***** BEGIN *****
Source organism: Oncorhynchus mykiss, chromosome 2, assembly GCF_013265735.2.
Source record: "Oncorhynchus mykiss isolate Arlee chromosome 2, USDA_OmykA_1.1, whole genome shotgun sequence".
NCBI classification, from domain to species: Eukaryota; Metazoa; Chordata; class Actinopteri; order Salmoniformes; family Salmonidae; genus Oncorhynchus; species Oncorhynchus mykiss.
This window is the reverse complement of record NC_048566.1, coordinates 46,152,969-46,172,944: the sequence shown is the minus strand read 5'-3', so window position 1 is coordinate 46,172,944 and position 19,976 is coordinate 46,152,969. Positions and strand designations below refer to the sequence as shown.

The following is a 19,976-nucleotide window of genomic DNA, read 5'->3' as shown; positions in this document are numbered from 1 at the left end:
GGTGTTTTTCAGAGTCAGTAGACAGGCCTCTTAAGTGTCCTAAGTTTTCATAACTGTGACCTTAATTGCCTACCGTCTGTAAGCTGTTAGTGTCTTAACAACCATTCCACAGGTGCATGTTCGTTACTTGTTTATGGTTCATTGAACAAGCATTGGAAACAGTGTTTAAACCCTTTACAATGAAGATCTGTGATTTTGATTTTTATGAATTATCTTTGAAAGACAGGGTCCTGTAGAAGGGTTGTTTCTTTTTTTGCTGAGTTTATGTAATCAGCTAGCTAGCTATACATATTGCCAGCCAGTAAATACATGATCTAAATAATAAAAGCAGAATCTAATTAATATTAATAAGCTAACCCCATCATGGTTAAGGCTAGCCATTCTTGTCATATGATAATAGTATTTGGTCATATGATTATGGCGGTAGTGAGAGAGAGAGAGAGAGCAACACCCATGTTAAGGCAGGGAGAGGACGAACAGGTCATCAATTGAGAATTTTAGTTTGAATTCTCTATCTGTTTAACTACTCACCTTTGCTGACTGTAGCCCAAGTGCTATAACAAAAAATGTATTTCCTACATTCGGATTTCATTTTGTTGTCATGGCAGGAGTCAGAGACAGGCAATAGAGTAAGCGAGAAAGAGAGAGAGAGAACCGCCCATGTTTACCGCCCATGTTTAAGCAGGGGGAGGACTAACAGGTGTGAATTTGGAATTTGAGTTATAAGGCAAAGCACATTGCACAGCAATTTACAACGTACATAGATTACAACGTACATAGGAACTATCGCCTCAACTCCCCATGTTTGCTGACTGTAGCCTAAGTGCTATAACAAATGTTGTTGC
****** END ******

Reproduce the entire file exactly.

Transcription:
Source organism: Oncorhynchus mykiss, chromosome 2, assembly GCF_013265735.2.
Source record: "Oncorhynchus mykiss isolate Arlee chromosome 2, USDA_OmykA_1.1, whole genome shotgun sequence".
NCBI classification, from domain to species: Eukaryota; Metazoa; Chordata; class Actinopteri; order Salmoniformes; family Salmonidae; genus Oncorhynchus; species Oncorhynchus mykiss.
This window is the reverse complement of record NC_048566.1, coordinates 46,152,969-46,172,944: the sequence shown is the minus strand read 5'-3', so window position 1 is coordinate 46,172,944 and position 19,976 is coordinate 46,152,969. Positions and strand designations below refer to the sequence as shown.

The following is a 19,976-nucleotide window of genomic DNA, read 5'->3' as shown; positions in this document are numbered from 1 at the left end:
GGTGTTTTTCAGAGTCAGTAGACAGGCCTCTTAAGTGTCCTAAGTTTTCATAACTGTGACCTTAATTGCCTACCGTCTGTAAGCTGTTAGTGTCTTAACAACCATTCCACAGGTGCATGTTCGTTACTTGTTTATGGTTCATTGAACAAGCATTGGAAACAGTGTTTAAACCCTTTACAATGAAGATCTGTGATTTTGATTTTTATGAATTATCTTTGAAAGACAGGGTCCTGTAGAAGGGTTGTTTCTTTTTTTGCTGAGTTTATGTAATCAGCTAGCTAGCTATACATATTGCCAGCCAGTAAATACATGATCTAAATAATAAAAGCAGAATCTAATTAATATTAATAAGCTAACCCCATCATGGTTAAGGCTAGCCATTCTTGTCATATGATAATAGTATTTGGTCATATGATTATGGCGGTAGTGAGAGAGAGAGAGAGAGCAACACCCATGTTAAGGCAGGGAGAGGACGAACAGGTCATCAATTGAGAATTTTAGTTTGAATTCTCTATCTGTTTAACTACTCACCTTTGCTGACTGTAGCCCAAGTGCTATAACAAAAAATGTATTTCCTACATTCGGATTTCATTTTGTTGTCATGGCAGGAGTCAGAGACAGGCAATAGAGTAAGCGAGAAAGAGAGAGAGAGAACCGCCCATGTTTACCGCCCATGTTTAAGCAGGGGGAGGACTAACAGGTGTGAATTTGGAATTTGAGTTATAAGGCAAAGCACATTGCACAGCAATTTACAACGTACATAGATTACAACGTACATAGGAACTATCGCCTCAACTCCCCATGTTTGCTGACTGTAGCCTAAGTGCTATAACAAATGTTGTTGC